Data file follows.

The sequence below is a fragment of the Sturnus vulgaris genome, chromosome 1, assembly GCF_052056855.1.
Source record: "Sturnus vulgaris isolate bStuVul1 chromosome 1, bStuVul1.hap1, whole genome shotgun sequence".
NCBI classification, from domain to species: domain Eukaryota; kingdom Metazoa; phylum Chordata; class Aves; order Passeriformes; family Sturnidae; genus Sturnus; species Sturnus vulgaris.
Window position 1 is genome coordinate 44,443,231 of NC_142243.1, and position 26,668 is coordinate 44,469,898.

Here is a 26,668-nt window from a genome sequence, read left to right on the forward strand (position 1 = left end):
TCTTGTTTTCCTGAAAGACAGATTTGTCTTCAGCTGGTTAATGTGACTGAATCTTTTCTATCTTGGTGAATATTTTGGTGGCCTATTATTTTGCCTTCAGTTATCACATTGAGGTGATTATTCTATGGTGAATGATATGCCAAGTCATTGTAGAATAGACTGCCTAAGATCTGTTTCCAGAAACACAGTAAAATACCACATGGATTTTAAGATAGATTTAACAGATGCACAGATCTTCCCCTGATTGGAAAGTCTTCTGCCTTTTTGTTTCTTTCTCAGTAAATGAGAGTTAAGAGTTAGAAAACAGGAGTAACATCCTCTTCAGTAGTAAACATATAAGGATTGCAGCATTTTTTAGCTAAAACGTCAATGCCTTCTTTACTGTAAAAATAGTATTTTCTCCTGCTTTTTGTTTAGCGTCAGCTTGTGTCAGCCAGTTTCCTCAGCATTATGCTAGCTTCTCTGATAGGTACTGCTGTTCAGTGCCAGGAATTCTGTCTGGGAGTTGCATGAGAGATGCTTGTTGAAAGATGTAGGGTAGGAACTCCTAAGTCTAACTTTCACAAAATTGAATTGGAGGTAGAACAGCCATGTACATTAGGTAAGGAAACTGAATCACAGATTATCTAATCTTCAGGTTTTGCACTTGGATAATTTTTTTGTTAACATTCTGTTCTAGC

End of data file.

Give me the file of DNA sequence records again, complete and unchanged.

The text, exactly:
The sequence below is a fragment of the Sturnus vulgaris genome, chromosome 1, assembly GCF_052056855.1.
Source record: "Sturnus vulgaris isolate bStuVul1 chromosome 1, bStuVul1.hap1, whole genome shotgun sequence".
NCBI classification, from domain to species: domain Eukaryota; kingdom Metazoa; phylum Chordata; class Aves; order Passeriformes; family Sturnidae; genus Sturnus; species Sturnus vulgaris.
Window position 1 is genome coordinate 44,443,231 of NC_142243.1, and position 26,668 is coordinate 44,469,898.

Here is a 26,668-nt window from a genome sequence, read left to right on the forward strand (position 1 = left end):
TCTTGTTTTCCTGAAAGACAGATTTGTCTTCAGCTGGTTAATGTGACTGAATCTTTTCTATCTTGGTGAATATTTTGGTGGCCTATTATTTTGCCTTCAGTTATCACATTGAGGTGATTATTCTATGGTGAATGATATGCCAAGTCATTGTAGAATAGACTGCCTAAGATCTGTTTCCAGAAACACAGTAAAATACCACATGGATTTTAAGATAGATTTAACAGATGCACAGATCTTCCCCTGATTGGAAAGTCTTCTGCCTTTTTGTTTCTTTCTCAGTAAATGAGAGTTAAGAGTTAGAAAACAGGAGTAACATCCTCTTCAGTAGTAAACATATAAGGATTGCAGCATTTTTTAGCTAAAACGTCAATGCCTTCTTTACTGTAAAAATAGTATTTTCTCCTGCTTTTTGTTTAGCGTCAGCTTGTGTCAGCCAGTTTCCTCAGCATTATGCTAGCTTCTCTGATAGGTACTGCTGTTCAGTGCCAGGAATTCTGTCTGGGAGTTGCATGAGAGATGCTTGTTGAAAGATGTAGGGTAGGAACTCCTAAGTCTAACTTTCACAAAATTGAATTGGAGGTAGAACAGCCATGTACATTAGGTAAGGAAACTGAATCACAGATTATCTAATCTTCAGGTTTTGCACTTGGATAATTTTTTTGTTAACATTCTGTTCTAGC